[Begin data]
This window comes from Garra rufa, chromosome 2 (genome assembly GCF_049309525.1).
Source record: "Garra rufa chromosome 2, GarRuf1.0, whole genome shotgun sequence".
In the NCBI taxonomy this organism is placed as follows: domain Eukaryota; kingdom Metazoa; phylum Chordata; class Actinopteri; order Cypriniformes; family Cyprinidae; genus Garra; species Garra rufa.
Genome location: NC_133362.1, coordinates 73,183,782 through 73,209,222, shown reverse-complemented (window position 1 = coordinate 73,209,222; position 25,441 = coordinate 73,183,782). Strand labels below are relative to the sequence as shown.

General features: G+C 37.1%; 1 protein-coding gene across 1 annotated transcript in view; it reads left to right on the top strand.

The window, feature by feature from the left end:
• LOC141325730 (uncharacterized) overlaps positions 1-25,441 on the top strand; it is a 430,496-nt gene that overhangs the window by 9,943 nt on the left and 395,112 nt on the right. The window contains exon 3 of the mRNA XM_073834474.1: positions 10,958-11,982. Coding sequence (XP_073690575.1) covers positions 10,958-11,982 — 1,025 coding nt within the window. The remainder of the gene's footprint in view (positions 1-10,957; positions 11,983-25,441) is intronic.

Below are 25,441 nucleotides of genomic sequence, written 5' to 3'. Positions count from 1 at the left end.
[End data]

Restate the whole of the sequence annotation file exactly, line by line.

This window comes from Garra rufa, chromosome 2 (genome assembly GCF_049309525.1).
Source record: "Garra rufa chromosome 2, GarRuf1.0, whole genome shotgun sequence".
In the NCBI taxonomy this organism is placed as follows: domain Eukaryota; kingdom Metazoa; phylum Chordata; class Actinopteri; order Cypriniformes; family Cyprinidae; genus Garra; species Garra rufa.
Genome location: NC_133362.1, coordinates 73,183,782 through 73,209,222, shown reverse-complemented (window position 1 = coordinate 73,209,222; position 25,441 = coordinate 73,183,782). Strand labels below are relative to the sequence as shown.

General features: G+C 37.1%; 1 protein-coding gene across 1 annotated transcript in view; it reads left to right on the top strand.

The window, feature by feature from the left end:
• LOC141325730 (uncharacterized) overlaps positions 1-25,441 on the top strand; it is a 430,496-nt gene that overhangs the window by 9,943 nt on the left and 395,112 nt on the right. The window contains exon 3 of the mRNA XM_073834474.1: positions 10,958-11,982. Coding sequence (XP_073690575.1) covers positions 10,958-11,982 — 1,025 coding nt within the window. The remainder of the gene's footprint in view (positions 1-10,957; positions 11,983-25,441) is intronic.

Below are 25,441 nucleotides of genomic sequence, written 5' to 3'. Positions count from 1 at the left end.